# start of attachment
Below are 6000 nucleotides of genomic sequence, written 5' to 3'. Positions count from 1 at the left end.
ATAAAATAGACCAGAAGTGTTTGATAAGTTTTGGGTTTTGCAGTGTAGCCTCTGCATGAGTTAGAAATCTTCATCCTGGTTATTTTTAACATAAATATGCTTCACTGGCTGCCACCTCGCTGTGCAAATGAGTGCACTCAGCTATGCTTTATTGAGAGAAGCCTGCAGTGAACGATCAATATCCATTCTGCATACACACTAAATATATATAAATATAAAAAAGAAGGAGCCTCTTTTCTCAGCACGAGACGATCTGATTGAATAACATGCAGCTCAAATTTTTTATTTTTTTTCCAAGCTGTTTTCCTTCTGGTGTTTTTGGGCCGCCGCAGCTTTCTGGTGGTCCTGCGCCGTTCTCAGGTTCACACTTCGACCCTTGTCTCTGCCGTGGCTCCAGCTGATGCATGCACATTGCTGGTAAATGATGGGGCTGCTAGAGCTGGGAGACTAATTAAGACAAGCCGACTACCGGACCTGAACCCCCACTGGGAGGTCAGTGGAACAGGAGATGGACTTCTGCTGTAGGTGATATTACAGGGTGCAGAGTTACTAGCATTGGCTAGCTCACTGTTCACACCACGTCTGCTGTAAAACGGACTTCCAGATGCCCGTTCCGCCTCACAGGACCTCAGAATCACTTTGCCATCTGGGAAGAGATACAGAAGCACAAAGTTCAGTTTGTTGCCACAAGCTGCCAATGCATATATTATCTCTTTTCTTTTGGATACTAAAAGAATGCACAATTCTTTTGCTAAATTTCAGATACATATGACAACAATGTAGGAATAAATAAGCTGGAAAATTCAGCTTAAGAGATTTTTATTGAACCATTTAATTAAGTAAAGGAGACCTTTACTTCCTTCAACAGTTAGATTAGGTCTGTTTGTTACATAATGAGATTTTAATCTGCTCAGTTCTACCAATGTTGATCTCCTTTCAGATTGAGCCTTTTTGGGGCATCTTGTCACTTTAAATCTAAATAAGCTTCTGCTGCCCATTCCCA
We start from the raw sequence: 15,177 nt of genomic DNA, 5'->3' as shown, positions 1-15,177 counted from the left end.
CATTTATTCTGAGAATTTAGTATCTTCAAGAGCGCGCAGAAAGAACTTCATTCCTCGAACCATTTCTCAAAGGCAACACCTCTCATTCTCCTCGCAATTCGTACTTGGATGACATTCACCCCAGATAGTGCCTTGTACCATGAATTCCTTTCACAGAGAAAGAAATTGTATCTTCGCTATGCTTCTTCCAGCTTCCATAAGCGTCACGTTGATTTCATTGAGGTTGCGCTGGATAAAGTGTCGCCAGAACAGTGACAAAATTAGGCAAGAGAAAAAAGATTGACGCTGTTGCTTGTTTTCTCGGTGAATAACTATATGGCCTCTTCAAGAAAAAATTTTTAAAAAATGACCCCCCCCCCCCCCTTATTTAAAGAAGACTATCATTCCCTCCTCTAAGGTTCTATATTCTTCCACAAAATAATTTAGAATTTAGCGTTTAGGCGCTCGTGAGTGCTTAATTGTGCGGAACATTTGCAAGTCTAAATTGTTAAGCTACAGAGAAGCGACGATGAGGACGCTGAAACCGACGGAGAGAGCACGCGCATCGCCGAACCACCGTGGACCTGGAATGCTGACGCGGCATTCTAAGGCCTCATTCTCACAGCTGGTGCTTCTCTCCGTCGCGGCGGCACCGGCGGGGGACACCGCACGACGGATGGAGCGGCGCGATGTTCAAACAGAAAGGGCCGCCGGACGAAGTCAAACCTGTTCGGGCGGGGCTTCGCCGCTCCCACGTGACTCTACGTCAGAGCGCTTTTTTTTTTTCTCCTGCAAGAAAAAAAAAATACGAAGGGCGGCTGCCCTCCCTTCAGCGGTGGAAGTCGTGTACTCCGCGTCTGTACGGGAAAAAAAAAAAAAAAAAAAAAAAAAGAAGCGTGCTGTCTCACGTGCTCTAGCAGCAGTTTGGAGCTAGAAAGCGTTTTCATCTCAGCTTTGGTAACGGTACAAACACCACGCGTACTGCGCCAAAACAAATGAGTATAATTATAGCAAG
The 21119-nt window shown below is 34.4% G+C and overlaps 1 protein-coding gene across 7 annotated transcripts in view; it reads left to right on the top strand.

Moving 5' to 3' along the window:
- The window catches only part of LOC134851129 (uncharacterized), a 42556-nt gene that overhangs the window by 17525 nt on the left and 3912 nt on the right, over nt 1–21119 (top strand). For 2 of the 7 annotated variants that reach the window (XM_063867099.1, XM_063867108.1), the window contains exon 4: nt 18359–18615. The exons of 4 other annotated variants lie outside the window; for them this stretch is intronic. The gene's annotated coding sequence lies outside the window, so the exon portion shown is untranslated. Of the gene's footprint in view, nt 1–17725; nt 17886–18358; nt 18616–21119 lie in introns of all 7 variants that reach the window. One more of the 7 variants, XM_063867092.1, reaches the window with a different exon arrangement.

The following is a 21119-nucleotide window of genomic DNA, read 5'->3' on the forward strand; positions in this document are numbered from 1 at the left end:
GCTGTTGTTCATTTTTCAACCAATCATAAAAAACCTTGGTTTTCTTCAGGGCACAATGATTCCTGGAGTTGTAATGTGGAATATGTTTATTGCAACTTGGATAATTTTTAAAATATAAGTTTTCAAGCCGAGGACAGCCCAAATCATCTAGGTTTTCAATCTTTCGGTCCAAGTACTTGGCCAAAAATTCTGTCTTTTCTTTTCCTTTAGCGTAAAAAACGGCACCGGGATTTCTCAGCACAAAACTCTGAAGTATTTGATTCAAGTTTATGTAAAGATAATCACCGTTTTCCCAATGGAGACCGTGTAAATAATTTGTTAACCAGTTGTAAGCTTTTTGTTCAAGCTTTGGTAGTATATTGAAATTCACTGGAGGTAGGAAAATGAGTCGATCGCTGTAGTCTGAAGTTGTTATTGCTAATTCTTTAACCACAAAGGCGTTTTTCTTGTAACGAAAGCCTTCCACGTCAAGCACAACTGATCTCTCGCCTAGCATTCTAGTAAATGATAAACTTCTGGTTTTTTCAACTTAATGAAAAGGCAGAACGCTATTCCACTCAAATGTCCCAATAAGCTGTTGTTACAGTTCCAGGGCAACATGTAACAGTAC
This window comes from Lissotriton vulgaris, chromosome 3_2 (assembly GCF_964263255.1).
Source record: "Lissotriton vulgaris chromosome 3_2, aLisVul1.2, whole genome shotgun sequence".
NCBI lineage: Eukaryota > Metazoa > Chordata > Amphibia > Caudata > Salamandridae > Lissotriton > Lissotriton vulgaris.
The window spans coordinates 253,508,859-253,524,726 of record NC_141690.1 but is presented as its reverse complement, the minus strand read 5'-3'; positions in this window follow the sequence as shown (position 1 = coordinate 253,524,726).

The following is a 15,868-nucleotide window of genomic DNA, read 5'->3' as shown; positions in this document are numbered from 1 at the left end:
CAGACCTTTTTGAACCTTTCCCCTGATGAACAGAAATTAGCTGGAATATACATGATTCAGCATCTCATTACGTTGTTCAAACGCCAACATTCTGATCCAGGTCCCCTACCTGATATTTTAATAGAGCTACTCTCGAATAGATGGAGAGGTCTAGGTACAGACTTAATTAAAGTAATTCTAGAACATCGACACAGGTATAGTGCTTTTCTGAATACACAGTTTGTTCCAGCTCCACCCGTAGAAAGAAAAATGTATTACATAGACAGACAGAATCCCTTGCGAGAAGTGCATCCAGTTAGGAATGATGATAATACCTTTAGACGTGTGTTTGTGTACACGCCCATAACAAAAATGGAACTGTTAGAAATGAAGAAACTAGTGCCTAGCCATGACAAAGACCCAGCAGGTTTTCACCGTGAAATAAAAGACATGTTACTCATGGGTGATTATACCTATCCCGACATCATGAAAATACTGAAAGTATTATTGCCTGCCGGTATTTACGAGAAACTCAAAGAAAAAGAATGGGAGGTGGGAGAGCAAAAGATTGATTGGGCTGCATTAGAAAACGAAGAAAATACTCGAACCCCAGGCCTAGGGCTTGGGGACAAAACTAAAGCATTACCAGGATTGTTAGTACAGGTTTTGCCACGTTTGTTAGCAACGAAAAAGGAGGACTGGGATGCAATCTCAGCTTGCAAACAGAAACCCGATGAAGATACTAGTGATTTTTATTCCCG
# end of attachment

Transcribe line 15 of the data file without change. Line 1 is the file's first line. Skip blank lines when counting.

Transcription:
CAGACCTTTTTGAACCTTTCCCCTGATGAACAGAAATTAGCTGGAATATACATGATTCAGCATCTCATTACGTTGTTCAAACGCCAACATTCTGATCCAGGTCCCCTACCTGATATTTTAATAGAGCTACTCTCGAATAGATGGAGAGGTCTAGGTACAGACTTAATTAAAGTAATTCTAGAACATCGACACAGGTATAGTGCTTTTCTGAATACACAGTTTGTTCCAGCTCCACCCGTAGAAAGAAAAATGTATTACATAGACAGACAGAATCCCTTGCGAGAAGTGCATCCAGTTAGGAATGATGATAATACCTTTAGACGTGTGTTTGTGTACACGCCCATAACAAAAATGGAACTGTTAGAAATGAAGAAACTAGTGCCTAGCCATGACAAAGACCCAGCAGGTTTTCACCGTGAAATAAAAGACATGTTACTCATGGGTGATTATACCTATCCCGACATCATGAAAATACTGAAAGTATTATTGCCTGCCGGTATTTACGAGAAACTCAAAGAAAAAGAATGGGAGGTGGGAGAGCAAAAGATTGATTGGGCTGCATTAGAAAACGAAGAAAATACTCGAACCCCAGGCCTAGGGCTTGGGGACAAAACTAAAGCATTACCAGGATTGTTAGTACAGGTTTTGCCACGTTTGTTAGCAACGAAAAAGGAGGACTGGGATGCAATCTCAGCTTGCAAACAGAAACCCGATGAAGATACTAGTGATTTTTATTCCCG